Yeah, what intrigues me is where this deviation actually come from, since there is a lot going under the hood, and why Oculus doesn't have such "problem". I know it makes perfect sense. It's just too obscure.
First, a BulletShielder would simulate a traditional HOT that is aimed from one tick before, not real fire position, as that position is your position when aiming (onScannedRobot). If it still hits, it would fallback to simulate a state-of-the-art HOT that is fired from real position, which means an advanced firer that predicts its own movement one tick forward on aiming.
However, if you are firing at real position, it is impossible for a BulletShielder to shield without moving. Therefore, for those who fire at real position, a shielder must move a little to be able to shield. And that's where the deviation comes from.
Therefore for a learning gun which fires from real position and is able to learn that tiny move, BulletShielders don't work.
Hmmm, it should be obvious, right? Traditional HOT isn't actually going straight to the enemy's center, so the bullet's intersection has positive length. Anyway, I also thought that the condition for bullets intersecting considered somehow imprecise calculations and that this would be enough to catch traditional HOT bullets, like the use of some epsilon when checking for the intersection. But it seems it's more like the intersection of the segments having positive length or something.
Thanks for clearing it up!
No, the bullet intersection code of robocode is exact, and the deviation of traditional HOT must be calculated exactly as well.
What do you mean by "positive length"? I thought every length should be positive ;p
And I also thought an intersection of two segment (bullets are segments when calculating intersection) is a point ;p It has no length at all.
Sorry for the confusion caused. I just named things the wrong way. When I say segment intersection, I mean the safe area generated by the intersection of those segments, like in bullet shadowing. What I wonder is if, in a perfect universe where computers can compute with perfect precision, two bullets laying on opposite rays would collide or not. Note that the lines actually intersect, so the segments. The safe area, though, degenerates to a single point. So my doubt was like: Robocode actually checks for an intersection of those segments or for a non-degenerate safe area?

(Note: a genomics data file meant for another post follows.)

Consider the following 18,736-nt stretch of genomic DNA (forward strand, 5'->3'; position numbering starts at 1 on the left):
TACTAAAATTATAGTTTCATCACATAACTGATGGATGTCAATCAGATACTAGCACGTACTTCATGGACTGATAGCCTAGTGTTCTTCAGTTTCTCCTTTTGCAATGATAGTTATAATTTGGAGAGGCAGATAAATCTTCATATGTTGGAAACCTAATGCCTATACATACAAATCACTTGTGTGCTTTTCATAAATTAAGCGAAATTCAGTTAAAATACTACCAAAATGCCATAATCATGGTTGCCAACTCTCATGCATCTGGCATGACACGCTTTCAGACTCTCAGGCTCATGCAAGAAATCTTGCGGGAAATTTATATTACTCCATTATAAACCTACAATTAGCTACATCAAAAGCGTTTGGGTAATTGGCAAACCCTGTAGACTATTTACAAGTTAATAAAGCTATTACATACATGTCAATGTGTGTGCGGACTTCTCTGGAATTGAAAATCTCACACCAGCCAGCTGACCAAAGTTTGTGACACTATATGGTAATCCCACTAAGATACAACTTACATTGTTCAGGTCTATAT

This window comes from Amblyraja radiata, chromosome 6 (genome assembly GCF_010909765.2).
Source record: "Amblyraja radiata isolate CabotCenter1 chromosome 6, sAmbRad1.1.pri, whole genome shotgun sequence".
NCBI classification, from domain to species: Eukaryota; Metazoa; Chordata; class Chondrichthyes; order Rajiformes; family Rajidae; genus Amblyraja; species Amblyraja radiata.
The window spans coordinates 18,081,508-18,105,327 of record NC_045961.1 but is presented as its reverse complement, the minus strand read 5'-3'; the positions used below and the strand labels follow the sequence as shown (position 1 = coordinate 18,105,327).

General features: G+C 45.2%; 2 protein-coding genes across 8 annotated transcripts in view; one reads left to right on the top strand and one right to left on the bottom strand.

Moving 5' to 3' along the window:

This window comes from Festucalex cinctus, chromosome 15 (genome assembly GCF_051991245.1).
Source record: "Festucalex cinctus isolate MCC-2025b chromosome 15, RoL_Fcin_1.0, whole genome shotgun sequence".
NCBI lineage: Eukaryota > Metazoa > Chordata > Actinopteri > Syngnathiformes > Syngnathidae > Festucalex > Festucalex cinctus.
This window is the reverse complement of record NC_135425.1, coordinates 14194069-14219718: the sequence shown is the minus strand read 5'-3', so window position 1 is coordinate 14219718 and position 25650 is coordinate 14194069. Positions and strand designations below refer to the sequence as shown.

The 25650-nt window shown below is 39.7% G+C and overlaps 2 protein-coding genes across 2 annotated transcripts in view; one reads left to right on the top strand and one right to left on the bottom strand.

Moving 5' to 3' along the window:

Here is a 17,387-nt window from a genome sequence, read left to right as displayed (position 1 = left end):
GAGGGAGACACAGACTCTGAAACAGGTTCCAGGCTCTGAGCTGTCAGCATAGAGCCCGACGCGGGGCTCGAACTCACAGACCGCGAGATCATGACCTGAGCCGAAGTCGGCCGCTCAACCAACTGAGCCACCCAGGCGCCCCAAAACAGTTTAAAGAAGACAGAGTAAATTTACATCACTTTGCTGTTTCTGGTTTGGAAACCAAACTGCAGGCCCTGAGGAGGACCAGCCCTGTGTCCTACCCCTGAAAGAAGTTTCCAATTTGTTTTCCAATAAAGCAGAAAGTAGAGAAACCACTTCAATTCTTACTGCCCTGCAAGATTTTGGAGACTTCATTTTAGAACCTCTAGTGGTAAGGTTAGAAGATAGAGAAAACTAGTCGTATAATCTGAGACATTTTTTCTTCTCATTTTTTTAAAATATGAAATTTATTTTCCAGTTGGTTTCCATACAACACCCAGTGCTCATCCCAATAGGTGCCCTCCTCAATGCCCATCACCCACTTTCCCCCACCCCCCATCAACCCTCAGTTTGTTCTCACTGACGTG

Note this degenerated from an actually valuable discussion into a stupid curiosity. :P
Robocode doesn't care about that safe area at all. In segment intersection algorithm, The first thing is to determine whether they are on the same line. If so, robocode just ignores the intersection. This behavior look strange at first, but it is friendly to those who new to robocode. This way they (when trying two stationary robot, etc. sample.Fire) won't confuse — why my robot collides its bullet with another all the time?
Yeah, I was just interested in the behavior. Thank you again, that was pretty enlightening and makes total sense, it would be stupid if those bullets collided. Gotta take some time to make sure I understand all the Robocode mechanics.
After a long night, I just have to say that Bullet Shielding is the hardest thing... ever. You deserve a huge prize, man.
Thanks ;) Anyway, are you trying to build your own BulletShielder? Worth mention that a lot of good shielders are open source (although I haven't looked into any of them yet).
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Even if your algorithm is correct, it won't work with wrong target. You could try SimpleBot 0.022c, which uses traditional HOT (for stationary bot) with random fire power. If the algorithm is all right, it would at least shield a lot.
That version is not in http://robocode-archive.strangeautomata.com/robots/ :P
Just added a link to it ;) Just forgot that It is never released.
Got shooted some times, but shielded well. All the times I was hit, the error compared to my predicted angle was something around 10^(-16). I suppose it's not enough to cause a miss. Or is it?
No, it's not enough. Anything below 1e-8 can be considered as round-off errors, and the firing range you shadowed is much much bigger. You may try some debug graphics to see if everything works as expected, say, if they collide at calculated point.
That could be enough to cause a miss if you aren't moving to intersect the bullet. I think you should check what the predicted width of your shielded area is, and compare that to EnergyDome. It is a balance moving when you make the shot to get a bigger intersection area, because that means learning guns might learn your movement and not shoot HOT anymore. But not moving at all means your intersection width might be too small to be able to hit if enemies are predicting their movement.
Also remember that even if they aren't predicting their next location, if they make a shot while they are standing still (eg changing direction) then their aiming will be at your center and you will need to move when you fire to intercept the bullet.
Yes, this is crucial. But in my experience, when I set the threshold to 1e-14, it works pretty well — If the angle between your bullet and their bullet is below 1e-14, move. Else, don't move.
I also tried to take how good the intersection into account (etc. if the intersection is below 0.1, also move), but no improvement at all.
Therefore I think it's not because 1e-16 caused the miss — even 0 is not enough, when the angle is below 1e-14, the game just ignores the intersection.
- Oculus doesn't have such problem because it does some checking to be sure that the bullet would hit %100 if enemy movement predicted correctly.
- Something like this
boolean fire = (gunHeat == 0 && a.getGunTurnRemainingRadians() < 18 / (currentBattleInfo.distance -18));
I would say just use getGunTurnRemainingRadians() == 0, as any deviation would decrease your hit rate if your statistics is right.